This is a great time to buy your dream home.  Interest rates are low and homes are reasonably priced.

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HOW DO I KNOW IF I'M READY TO BUY A HOME?

You can find out by asking yourself some questions:

Do I have a steady source of income? Have I been employed on a regular basis for the last 2-3 years? Is my current income reliable?

Do I have a good record of paying my bills?

Do I have few outstanding long-term debts, like car payments?

Do I have money saved for a down payment?

Do I have the ability to pay a mortgage every month, plus additional costs such as property tax and insurance?

If you can answer "yes" to these questions, you are probably ready to buy your own home.
HOW DO I BEGIN THE PROCESS OF BUYING A HOME?

Start by thinking about your situation. Are you ready to buy a home? How much can you afford in a monthly mortgage payment? How much space do you need? What areas of town do you like? After you answer these questions, make a 'To Do" list and start doing casual research. Talk to friends and family, drive through neighborhoods, and look in the "Homes" section of the newspaper.

HOW DOES PURCHASING A HOME COMPARE WITH RENTING?

The two don't really compare at all. The one advantage of renting is being generally free of most maintenance responsibilities. But by renting, you lose the chance to build equity, take advantage of tax benefits, and protect yourself against rent increases. Also, you may not be free to decorate without permission and may be at the mercy of the landlord for housing.

Owning a home has many benefits. When you make a mortgage payment, you are building equity. And that's an investment. Owning a home also qualifies you for tax breaks that assist you in dealing with your new financial responsibilities- like insurance, real estate taxes, and upkeep- which can be substantial. But given the freedom, stability, and security of owning your own home, they are worth it.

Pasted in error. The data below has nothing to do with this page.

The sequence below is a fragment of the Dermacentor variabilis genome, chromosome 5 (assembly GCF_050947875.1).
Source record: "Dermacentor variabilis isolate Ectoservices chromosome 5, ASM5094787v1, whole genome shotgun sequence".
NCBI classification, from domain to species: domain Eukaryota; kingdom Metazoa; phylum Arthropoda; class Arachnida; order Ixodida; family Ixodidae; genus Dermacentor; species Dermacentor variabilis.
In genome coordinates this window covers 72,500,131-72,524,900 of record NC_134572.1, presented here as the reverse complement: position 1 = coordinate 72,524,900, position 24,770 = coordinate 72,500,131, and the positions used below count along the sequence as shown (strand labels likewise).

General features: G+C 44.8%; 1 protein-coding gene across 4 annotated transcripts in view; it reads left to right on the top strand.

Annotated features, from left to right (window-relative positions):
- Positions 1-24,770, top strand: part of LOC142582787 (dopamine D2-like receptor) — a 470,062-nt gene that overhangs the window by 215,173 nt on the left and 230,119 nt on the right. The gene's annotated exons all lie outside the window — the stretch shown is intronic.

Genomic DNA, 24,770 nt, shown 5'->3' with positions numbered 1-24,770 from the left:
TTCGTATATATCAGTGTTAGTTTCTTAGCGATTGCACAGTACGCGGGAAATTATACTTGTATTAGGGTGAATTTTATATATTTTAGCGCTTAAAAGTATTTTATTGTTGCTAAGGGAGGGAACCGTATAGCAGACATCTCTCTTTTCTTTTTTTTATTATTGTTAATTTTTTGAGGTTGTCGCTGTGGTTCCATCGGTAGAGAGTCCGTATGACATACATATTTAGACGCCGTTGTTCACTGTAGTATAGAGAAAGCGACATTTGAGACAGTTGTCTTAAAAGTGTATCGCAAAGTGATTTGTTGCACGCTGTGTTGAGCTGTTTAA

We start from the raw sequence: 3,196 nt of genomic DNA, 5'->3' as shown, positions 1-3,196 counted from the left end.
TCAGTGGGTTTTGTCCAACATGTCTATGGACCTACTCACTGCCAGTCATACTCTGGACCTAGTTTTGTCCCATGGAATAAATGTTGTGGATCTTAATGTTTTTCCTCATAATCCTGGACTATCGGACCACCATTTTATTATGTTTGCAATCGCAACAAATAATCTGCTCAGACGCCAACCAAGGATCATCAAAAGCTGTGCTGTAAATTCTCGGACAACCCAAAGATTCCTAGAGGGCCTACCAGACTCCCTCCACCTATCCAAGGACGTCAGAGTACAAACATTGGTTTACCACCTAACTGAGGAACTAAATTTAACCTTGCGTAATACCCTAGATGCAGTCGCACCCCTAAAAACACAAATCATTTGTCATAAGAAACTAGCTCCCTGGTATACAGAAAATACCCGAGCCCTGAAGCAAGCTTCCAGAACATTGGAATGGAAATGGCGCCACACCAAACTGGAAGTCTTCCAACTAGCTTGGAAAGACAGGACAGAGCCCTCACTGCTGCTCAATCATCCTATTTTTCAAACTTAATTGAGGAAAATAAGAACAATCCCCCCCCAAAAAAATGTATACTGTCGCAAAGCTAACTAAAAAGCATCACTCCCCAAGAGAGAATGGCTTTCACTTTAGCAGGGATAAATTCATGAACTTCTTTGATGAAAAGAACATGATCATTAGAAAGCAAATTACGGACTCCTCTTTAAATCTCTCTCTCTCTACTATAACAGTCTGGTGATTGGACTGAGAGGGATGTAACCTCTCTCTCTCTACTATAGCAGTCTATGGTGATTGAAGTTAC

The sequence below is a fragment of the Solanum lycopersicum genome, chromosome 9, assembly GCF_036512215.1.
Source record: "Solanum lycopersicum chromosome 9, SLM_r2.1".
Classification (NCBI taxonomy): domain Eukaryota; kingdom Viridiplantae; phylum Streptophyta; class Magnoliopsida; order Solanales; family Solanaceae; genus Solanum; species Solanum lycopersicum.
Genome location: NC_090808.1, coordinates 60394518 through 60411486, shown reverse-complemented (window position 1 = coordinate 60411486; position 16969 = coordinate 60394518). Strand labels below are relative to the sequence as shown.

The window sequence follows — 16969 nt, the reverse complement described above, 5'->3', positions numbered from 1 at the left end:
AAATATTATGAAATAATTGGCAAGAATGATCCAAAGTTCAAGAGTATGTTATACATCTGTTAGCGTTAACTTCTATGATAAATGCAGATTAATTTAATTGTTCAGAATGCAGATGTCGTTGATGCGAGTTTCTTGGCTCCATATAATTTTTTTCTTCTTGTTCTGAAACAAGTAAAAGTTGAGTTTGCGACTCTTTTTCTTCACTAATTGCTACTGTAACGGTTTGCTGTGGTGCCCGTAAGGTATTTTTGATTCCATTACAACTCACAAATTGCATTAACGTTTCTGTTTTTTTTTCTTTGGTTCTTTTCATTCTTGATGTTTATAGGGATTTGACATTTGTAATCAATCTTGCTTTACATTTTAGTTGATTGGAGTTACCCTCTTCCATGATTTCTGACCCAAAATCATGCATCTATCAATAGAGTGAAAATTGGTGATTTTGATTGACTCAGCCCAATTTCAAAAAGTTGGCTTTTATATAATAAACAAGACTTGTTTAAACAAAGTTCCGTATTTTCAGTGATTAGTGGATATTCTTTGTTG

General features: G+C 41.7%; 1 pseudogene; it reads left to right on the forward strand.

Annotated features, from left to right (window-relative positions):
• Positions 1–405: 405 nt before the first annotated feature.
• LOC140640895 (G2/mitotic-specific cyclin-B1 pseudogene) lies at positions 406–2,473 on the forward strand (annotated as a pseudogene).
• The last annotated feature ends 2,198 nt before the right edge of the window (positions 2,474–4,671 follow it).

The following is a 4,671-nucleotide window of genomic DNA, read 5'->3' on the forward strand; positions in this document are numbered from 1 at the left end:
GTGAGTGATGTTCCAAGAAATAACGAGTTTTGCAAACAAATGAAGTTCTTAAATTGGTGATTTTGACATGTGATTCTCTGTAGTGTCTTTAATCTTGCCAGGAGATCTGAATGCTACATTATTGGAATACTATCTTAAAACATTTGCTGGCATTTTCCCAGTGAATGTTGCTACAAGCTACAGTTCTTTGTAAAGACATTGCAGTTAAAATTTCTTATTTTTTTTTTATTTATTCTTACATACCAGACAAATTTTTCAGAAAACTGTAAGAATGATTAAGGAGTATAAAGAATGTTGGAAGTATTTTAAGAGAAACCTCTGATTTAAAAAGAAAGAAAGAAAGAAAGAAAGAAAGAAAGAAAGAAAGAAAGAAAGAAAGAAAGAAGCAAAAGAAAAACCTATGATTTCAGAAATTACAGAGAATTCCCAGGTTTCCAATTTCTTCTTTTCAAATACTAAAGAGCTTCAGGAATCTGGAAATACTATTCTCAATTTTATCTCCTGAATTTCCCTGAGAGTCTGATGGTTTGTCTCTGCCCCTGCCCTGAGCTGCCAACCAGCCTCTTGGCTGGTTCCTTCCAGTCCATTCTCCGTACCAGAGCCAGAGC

HOW DOES THE LENDER DECIDE WHAT I CAN AFFORD?

The lender considers your debt-to-income ratio, which is a comparison of your gross (pre-tax) income to housing and non-housing expenses. Non-housing expenses include such long-term debts as car or student loan payments, alimony, or child support. According to the FHA, monthly mortgage payments should be no more than 29% of gross income, while the mortgage payment, combined with non-housing expenses, should total no more than 41% of income. The lender also considers cash available for down payment and closing costs, credit history, etc. when determining your maximum loan amount.

HOW DO I SELECT THE RIGHT REAL ESTATE AGENT?

Start by asking family and friends if they can recommend an agent. Compile a list of several agents and talk to each before choosing one. Look for an agent who listens well and understands your needs, and whose judgment you trust. The ideal agent knows the local area well and has resources and contacts to help you in your search. Overall, you want to choose an agent that makes you feel comfortable and can provide all the knowledge and services you need.

HOW CAN I DETERMINE MY HOUSING NEEDS BEFORE I BEGIN THE SEARCH?

Your home should fit the way you live, with spaces and features that appeal to the whole family. Before you begin looking at homes, make a list of your priorities - things like location and size. Should the house be close to certain schools? your job? to public transportation? How large should the house be? What type of lot do you prefer? What kinds of amenities are you looking for? Establish a set of minimum requirements and a "wish list." Minimum requirements are things that a house must have for you to consider it, while a "wish list" covers things that you'd like to have but aren't essential.

WHAT SHOULD I LOOK FOR WHEN DECIDING ON A COMMUNITY?

Select a community that will allow you to best live your daily life. Many people choose communities based on schools. Do you want access to shopping and public transportation? Is access to local facilities like libraries and museums important to you? Or do you prefer the peace and quiet of a rural community? When you find places that you like, talk to people that live there. They know the most about the area and will be your future neighbors.

 HOW CAN I FIND OUT ABOUT LOCAL SCHOOLS?

You can get information about school systems by contacting the city or county school board or the local schools. Your real estate agent may also be knowledgeable about schools in the area.

HOW CAN I FIND OUT ABOUT COMMUNITY RESOURCES?